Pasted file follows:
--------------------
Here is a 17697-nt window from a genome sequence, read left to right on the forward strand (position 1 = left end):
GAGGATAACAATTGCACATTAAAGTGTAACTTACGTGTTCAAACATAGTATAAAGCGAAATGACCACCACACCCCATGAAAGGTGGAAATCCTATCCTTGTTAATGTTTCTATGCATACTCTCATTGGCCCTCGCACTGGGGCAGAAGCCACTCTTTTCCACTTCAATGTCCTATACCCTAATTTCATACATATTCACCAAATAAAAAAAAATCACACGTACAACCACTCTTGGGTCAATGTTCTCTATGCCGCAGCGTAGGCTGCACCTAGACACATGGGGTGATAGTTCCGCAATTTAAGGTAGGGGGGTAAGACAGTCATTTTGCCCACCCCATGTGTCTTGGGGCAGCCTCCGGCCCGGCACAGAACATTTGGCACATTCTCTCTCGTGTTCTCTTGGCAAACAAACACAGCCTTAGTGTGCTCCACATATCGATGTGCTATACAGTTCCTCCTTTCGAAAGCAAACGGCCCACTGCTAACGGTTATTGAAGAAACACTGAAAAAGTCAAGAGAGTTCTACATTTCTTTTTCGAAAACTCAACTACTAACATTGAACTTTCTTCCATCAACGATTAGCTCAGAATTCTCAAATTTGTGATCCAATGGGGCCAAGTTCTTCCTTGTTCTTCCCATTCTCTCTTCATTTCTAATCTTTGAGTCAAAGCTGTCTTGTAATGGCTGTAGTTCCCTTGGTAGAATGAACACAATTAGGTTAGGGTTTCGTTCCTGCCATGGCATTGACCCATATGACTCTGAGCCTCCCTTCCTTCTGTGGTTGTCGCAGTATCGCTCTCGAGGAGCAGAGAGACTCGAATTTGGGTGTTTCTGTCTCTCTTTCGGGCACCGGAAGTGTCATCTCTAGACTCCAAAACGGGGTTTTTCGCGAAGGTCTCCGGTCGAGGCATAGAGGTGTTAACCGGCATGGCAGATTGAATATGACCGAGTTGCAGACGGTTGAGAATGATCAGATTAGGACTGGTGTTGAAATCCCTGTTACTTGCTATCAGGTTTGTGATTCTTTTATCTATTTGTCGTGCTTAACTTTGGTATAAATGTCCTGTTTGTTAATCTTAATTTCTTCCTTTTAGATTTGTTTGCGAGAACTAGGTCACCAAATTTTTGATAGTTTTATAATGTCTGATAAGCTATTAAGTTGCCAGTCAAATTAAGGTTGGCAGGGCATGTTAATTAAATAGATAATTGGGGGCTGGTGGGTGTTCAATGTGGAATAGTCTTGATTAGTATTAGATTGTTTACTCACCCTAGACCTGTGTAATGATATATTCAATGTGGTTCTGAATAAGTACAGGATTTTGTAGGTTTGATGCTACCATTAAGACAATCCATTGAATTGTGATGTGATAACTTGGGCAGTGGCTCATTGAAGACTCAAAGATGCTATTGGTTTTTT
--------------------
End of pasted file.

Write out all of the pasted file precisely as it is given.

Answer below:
Here is a 17697-nt window from a genome sequence, read left to right on the forward strand (position 1 = left end):
GAGGATAACAATTGCACATTAAAGTGTAACTTACGTGTTCAAACATAGTATAAAGCGAAATGACCACCACACCCCATGAAAGGTGGAAATCCTATCCTTGTTAATGTTTCTATGCATACTCTCATTGGCCCTCGCACTGGGGCAGAAGCCACTCTTTTCCACTTCAATGTCCTATACCCTAATTTCATACATATTCACCAAATAAAAAAAAATCACACGTACAACCACTCTTGGGTCAATGTTCTCTATGCCGCAGCGTAGGCTGCACCTAGACACATGGGGTGATAGTTCCGCAATTTAAGGTAGGGGGGTAAGACAGTCATTTTGCCCACCCCATGTGTCTTGGGGCAGCCTCCGGCCCGGCACAGAACATTTGGCACATTCTCTCTCGTGTTCTCTTGGCAAACAAACACAGCCTTAGTGTGCTCCACATATCGATGTGCTATACAGTTCCTCCTTTCGAAAGCAAACGGCCCACTGCTAACGGTTATTGAAGAAACACTGAAAAAGTCAAGAGAGTTCTACATTTCTTTTTCGAAAACTCAACTACTAACATTGAACTTTCTTCCATCAACGATTAGCTCAGAATTCTCAAATTTGTGATCCAATGGGGCCAAGTTCTTCCTTGTTCTTCCCATTCTCTCTTCATTTCTAATCTTTGAGTCAAAGCTGTCTTGTAATGGCTGTAGTTCCCTTGGTAGAATGAACACAATTAGGTTAGGGTTTCGTTCCTGCCATGGCATTGACCCATATGACTCTGAGCCTCCCTTCCTTCTGTGGTTGTCGCAGTATCGCTCTCGAGGAGCAGAGAGACTCGAATTTGGGTGTTTCTGTCTCTCTTTCGGGCACCGGAAGTGTCATCTCTAGACTCCAAAACGGGGTTTTTCGCGAAGGTCTCCGGTCGAGGCATAGAGGTGTTAACCGGCATGGCAGATTGAATATGACCGAGTTGCAGACGGTTGAGAATGATCAGATTAGGACTGGTGTTGAAATCCCTGTTACTTGCTATCAGGTTTGTGATTCTTTTATCTATTTGTCGTGCTTAACTTTGGTATAAATGTCCTGTTTGTTAATCTTAATTTCTTCCTTTTAGATTTGTTTGCGAGAACTAGGTCACCAAATTTTTGATAGTTTTATAATGTCTGATAAGCTATTAAGTTGCCAGTCAAATTAAGGTTGGCAGGGCATGTTAATTAAATAGATAATTGGGGGCTGGTGGGTGTTCAATGTGGAATAGTCTTGATTAGTATTAGATTGTTTACTCACCCTAGACCTGTGTAATGATATATTCAATGTGGTTCTGAATAAGTACAGGATTTTGTAGGTTTGATGCTACCATTAAGACAATCCATTGAATTGTGATGTGATAACTTGGGCAGTGGCTCATTGAAGACTCAAAGATGCTATTGGTTTTTT